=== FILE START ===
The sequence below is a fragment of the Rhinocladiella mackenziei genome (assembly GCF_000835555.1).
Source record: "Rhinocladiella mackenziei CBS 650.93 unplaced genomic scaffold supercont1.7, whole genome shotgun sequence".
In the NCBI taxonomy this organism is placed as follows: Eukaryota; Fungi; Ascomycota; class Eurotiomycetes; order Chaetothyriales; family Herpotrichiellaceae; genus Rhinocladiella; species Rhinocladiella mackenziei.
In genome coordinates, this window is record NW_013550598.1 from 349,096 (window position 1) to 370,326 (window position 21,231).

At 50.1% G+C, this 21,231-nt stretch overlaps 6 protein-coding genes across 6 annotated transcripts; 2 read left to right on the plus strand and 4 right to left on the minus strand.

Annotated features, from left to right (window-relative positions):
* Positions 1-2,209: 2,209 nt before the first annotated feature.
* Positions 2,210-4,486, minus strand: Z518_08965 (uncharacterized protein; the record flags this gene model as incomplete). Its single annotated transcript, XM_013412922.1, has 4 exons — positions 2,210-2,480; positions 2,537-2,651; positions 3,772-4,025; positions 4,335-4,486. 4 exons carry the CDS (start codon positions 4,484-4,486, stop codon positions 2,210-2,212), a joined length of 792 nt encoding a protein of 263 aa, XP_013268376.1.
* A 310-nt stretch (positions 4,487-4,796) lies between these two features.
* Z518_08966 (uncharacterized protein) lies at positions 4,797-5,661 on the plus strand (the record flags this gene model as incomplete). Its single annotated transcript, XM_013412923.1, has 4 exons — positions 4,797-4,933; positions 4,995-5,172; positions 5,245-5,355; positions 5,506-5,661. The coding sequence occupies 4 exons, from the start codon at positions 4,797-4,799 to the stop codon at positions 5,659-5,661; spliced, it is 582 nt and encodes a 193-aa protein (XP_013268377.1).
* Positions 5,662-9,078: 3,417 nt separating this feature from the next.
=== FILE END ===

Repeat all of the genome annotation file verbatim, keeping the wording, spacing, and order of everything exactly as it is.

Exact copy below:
The sequence below is a fragment of the Rhinocladiella mackenziei genome (assembly GCF_000835555.1).
Source record: "Rhinocladiella mackenziei CBS 650.93 unplaced genomic scaffold supercont1.7, whole genome shotgun sequence".
In the NCBI taxonomy this organism is placed as follows: Eukaryota; Fungi; Ascomycota; class Eurotiomycetes; order Chaetothyriales; family Herpotrichiellaceae; genus Rhinocladiella; species Rhinocladiella mackenziei.
In genome coordinates, this window is record NW_013550598.1 from 349,096 (window position 1) to 370,326 (window position 21,231).

At 50.1% G+C, this 21,231-nt stretch overlaps 6 protein-coding genes across 6 annotated transcripts; 2 read left to right on the plus strand and 4 right to left on the minus strand.

Annotated features, from left to right (window-relative positions):
* Positions 1-2,209: 2,209 nt before the first annotated feature.
* Positions 2,210-4,486, minus strand: Z518_08965 (uncharacterized protein; the record flags this gene model as incomplete). Its single annotated transcript, XM_013412922.1, has 4 exons — positions 2,210-2,480; positions 2,537-2,651; positions 3,772-4,025; positions 4,335-4,486. 4 exons carry the CDS (start codon positions 4,484-4,486, stop codon positions 2,210-2,212), a joined length of 792 nt encoding a protein of 263 aa, XP_013268376.1.
* A 310-nt stretch (positions 4,487-4,796) lies between these two features.
* Z518_08966 (uncharacterized protein) lies at positions 4,797-5,661 on the plus strand (the record flags this gene model as incomplete). Its single annotated transcript, XM_013412923.1, has 4 exons — positions 4,797-4,933; positions 4,995-5,172; positions 5,245-5,355; positions 5,506-5,661. The coding sequence occupies 4 exons, from the start codon at positions 4,797-4,799 to the stop codon at positions 5,659-5,661; spliced, it is 582 nt and encodes a 193-aa protein (XP_013268377.1).
* Positions 5,662-9,078: 3,417 nt separating this feature from the next.